At the same time, we publish the results of research conducted since September 2019 by Gabriela Nowak-Dąbrowska as part of the project “Remembrance. Płock 1939”. Over 6200 names, surnames and other information about members of the Płock Jewish community come from archival documents from the autumn of 1939. This monumental work is the first, but not the last stage of the project “Remembrance. Płock 1939 ”implemented by the Nobiscum Foundation.
More information about the project and a table with the results of the research can be found here: https://jewishplock.eu/en/remembrance-plock1939/
On the night of February 20-21, 1941, the Germans began to deport Jews from Płock. On the morning of February 21, the Jewish population was concentrated on Kwiatka Street and between the synagogue and Bielska Street: “… since 4 in the morning, there was light […]
Premiere of the book “Tema. Memories of the time of Holocaust”. Presentation of the project “Remembrance. Płock 1939”. Concert by 3kropki: “Zachor”
Sunday, March 1, 2020, marks the 79th anniversary of the last deportation of Jews from the Płock ghetto. On this day, the Nobiscum Foundation invites you to the Art Gallery of Płock for the premiere of its third publication – the book entitled “Tema. Memories of the time of Holocaust”, which is a record of conversations between Tema Lichtenstein and her grandson, Joshua Newman, as well as an audiovisual presentation of the project “Remembrance. Płock 1939”, being the result of six-month research aimed at commemorating all Jewish citizens of Płock living in town at the beginning of World War II. Special photographs for the presentation were made by Among Scratches. The premiere will be accompanied by a concert entitled “Zachor” performed by Płock-based artist 3kropki.
The book “Tema. Memories of the time of Holocaust “:
In 2020, we celebrate the 75th anniversary of the end of World War II. On this occasion, the Nobiscum Foundation publishes the book “Tema. Memories of the time of Holocaust”, which is a special record of the testimony of Tema Lichtenstein – a witness to German crimes who survived the Holocaust.
Tema Lichtenstein (1918–2008) was born in Warsaw, since the early 1930s her family lived in Płock. Tema’s father, Jakub Zylbersztajn, ran a carpentry workshop here in the house at 27 Kolegialna Street, where his family lived until the beginning of September 1940. Zylbersztajn presented his furniture, highly valued by the Płock clientele, at the “Art of Płock” exhibition in 1932. After graduating from school (she was a graduate of the Jewish Middle School of Humanities), until the outbreak of war, Tema worked as a clerk. The outbreak of World War II irrevocably changed the life of the Zylbersztajn family. At the end of 1940, Tema, together with her parents and sister Fela, found herself in the Płock ghetto. In February 1941, the Zylbersztajns were deported to the ghetto in Jadów, and from there to Starachowice and Bodzentyn. The parents of Tema, Jakub and Frajda were then deported to the labor camp in Radom, and later to Auschwitz. Jakub then went to Dachau, Frajda to Bergen-Belsen. Tema and Fela worked in an ammunition factory in Starachowice. There they met Jan Ciok from the nearby village of Wąchock, who helped young women escape and find shelter in the home of Teofil Nowak from the village of Bronkowice. Teofil Nowak and his family helped Fela recover from typhus and arranged documents that enabled her to work in Germany. Tema stayed with Teofil Nowak until the end of the war, taking care of his house and his son. Teofil’s sister Helena Senderska was also involved in helping Tema and Fela. On November 21, 1993, Yad Vashem recognized Jan Ciok, Teofil Nowak and Helena Senderska as Righteous Among the Nations. After returning to Płock, shortly after liberation, Tema became involved in a relationship with Dawid Lichtenstein – a friend from the time before the war, a watchmaker. They left for Germany, then to Sweden, where they got married, and in 1951 emigrated to the United States.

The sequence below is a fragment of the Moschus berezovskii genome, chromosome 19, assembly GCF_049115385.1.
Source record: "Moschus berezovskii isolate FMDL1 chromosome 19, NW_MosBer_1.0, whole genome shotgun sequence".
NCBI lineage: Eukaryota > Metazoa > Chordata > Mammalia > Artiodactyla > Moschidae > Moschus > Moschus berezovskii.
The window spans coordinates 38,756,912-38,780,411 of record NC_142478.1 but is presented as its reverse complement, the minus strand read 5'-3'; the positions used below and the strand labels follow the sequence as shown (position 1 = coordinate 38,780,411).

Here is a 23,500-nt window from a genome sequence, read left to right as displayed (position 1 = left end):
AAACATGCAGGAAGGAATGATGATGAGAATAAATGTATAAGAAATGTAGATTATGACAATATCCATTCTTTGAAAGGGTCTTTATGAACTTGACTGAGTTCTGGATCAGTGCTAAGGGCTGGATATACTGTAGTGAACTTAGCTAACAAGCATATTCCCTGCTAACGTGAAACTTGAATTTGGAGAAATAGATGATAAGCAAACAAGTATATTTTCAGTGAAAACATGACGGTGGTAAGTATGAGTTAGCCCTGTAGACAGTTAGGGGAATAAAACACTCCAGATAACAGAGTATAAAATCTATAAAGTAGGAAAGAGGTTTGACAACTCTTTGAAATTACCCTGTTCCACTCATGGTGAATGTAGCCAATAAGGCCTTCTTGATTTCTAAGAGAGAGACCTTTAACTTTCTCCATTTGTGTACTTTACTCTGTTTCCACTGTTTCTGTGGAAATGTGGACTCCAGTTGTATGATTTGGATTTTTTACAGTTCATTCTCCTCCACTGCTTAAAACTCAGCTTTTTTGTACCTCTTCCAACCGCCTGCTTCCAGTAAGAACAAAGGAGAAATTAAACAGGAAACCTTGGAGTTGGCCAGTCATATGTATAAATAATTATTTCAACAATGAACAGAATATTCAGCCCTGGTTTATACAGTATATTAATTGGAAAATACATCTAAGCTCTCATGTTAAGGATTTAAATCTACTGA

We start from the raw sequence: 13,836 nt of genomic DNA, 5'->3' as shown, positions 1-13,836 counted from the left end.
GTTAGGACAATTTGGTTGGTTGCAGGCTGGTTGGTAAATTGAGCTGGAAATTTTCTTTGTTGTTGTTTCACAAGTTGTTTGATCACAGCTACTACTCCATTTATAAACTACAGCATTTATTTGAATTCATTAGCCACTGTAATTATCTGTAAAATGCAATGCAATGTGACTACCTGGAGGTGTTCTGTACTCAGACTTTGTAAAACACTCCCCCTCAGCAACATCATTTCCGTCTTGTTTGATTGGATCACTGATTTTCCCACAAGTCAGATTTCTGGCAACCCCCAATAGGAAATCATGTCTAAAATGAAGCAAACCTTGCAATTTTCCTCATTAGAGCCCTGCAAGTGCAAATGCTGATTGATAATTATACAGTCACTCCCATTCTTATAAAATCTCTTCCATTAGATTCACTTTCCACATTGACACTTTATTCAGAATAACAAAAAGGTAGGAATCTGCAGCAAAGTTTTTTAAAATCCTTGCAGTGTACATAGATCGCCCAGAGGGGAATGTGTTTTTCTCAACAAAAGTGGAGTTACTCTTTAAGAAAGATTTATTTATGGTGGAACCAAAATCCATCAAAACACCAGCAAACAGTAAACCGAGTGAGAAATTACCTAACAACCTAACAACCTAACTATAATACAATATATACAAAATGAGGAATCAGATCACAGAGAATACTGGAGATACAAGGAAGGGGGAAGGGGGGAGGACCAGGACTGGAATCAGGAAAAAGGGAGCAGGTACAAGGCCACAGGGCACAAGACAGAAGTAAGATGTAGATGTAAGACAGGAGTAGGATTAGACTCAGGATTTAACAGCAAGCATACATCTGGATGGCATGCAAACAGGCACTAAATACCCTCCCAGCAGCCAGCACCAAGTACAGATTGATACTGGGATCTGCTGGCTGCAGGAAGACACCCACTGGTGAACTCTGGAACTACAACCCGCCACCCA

The publication of Tema’s testimony, in the form of an interview she gave her grandson Joshua Newman in 1994, is an attempt to preserve the war experience of one of the Jewish families associated with Płock, at the same time the experience of a Jewish citizen of Płock, who throughout her whole life carried tragic memories that she could not share with anyone outside the family. As Joshua Newman points out in the introduction to the interview, after the premiere of Steven Spielberg’s “Schindler’s List”, his film crew recorded a part of Tema’s testimony for the archive that the director created, but many of the episodes that were discussed during her conversation with her grandson have never been preserved on archival tapes, due to the understandable difficulty she had discussing such difficult experience with strangers.
The Nobiscum Foundation has published the book as part of its paid public benefit activity. The book will be available for sale starting from the day of its premiere.
Project “Remembrance. Płock 1939”:
From around 9,000 of Jewish people living in Płock before the outbreak of World War II, only a few survived. When talking about these dark times, we use numbers, often forgetting that specific people are behind them. Men, women and children. Every now and then important, necessary and smart projects arise in the public space that motivate us to take on new challenges. Inspired by the initiative of Dariusz Popiela “People, not numbers” and the project of the Grodzka Gate – NN Theater Center – “Lublin. 43,000”, the Nobiscum Foundation implemented the project “Remembrance. Płock 1939”, the goal of which is to commemorate all Jewish residents of the town of Płock, who perished in the Holocaust and information about whom can be found in archival documents from the World War II period. The results of this huge research , conducted by Gabriela Nowak-Dąbrowska, vice president of the Nobiscum Foundation, will be published at the beginning of March 2020 on the JewishPlock.eu website run by the foundation. Before this happens, we will present those results on 1 March in a multimedia form, which, apart from the names of the Płock Jews, will be based on photographs specially created for this purpose by Among Scratches.
A solo project of Krzysztof Piotrowski from Płock, guitarist of the band Schrottersburg. During the premiere, the artist will play music specially prepared for the occasion entitled “Zachor”, inspired by the history of the local Jewish community and dedicated to Jews from Płock who perished in the Holocaust.
At the beginning of the 19th century, the square with a brick house on the property marked with mortgage number 283 belonged to a carpenter Jan Franciszek Frahm (around 1768-1813) from Hamburg. As he had no children, after his death the property was inherited in […]